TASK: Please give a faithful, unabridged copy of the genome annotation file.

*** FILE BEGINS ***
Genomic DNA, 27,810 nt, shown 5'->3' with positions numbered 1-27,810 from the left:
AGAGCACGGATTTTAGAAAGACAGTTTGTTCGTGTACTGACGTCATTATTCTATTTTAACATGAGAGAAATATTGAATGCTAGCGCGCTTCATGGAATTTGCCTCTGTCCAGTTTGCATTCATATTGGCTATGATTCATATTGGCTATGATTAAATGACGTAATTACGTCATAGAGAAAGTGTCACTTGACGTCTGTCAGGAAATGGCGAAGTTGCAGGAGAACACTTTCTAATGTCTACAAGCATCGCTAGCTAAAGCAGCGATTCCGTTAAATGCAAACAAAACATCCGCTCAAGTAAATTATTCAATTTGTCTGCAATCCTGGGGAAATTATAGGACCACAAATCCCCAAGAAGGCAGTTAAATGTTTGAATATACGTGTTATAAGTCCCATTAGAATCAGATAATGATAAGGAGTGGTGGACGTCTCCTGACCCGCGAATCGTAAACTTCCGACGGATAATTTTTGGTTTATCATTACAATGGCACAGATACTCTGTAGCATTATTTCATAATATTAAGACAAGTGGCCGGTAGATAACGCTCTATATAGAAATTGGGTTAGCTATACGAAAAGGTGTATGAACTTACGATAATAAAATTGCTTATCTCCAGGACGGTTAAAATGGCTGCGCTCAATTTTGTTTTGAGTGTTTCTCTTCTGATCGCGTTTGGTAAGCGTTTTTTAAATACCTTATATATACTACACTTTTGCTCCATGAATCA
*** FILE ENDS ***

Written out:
Genomic DNA, 27,810 nt, shown 5'->3' with positions numbered 1-27,810 from the left:
AGAGCACGGATTTTAGAAAGACAGTTTGTTCGTGTACTGACGTCATTATTCTATTTTAACATGAGAGAAATATTGAATGCTAGCGCGCTTCATGGAATTTGCCTCTGTCCAGTTTGCATTCATATTGGCTATGATTCATATTGGCTATGATTAAATGACGTAATTACGTCATAGAGAAAGTGTCACTTGACGTCTGTCAGGAAATGGCGAAGTTGCAGGAGAACACTTTCTAATGTCTACAAGCATCGCTAGCTAAAGCAGCGATTCCGTTAAATGCAAACAAAACATCCGCTCAAGTAAATTATTCAATTTGTCTGCAATCCTGGGGAAATTATAGGACCACAAATCCCCAAGAAGGCAGTTAAATGTTTGAATATACGTGTTATAAGTCCCATTAGAATCAGATAATGATAAGGAGTGGTGGACGTCTCCTGACCCGCGAATCGTAAACTTCCGACGGATAATTTTTGGTTTATCATTACAATGGCACAGATACTCTGTAGCATTATTTCATAATATTAAGACAAGTGGCCGGTAGATAACGCTCTATATAGAAATTGGGTTAGCTATACGAAAAGGTGTATGAACTTACGATAATAAAATTGCTTATCTCCAGGACGGTTAAAATGGCTGCGCTCAATTTTGTTTTGAGTGTTTCTCTTCTGATCGCGTTTGGTAAGCGTTTTTTAAATACCTTATATATACTACACTTTTGCTCCATGAATCA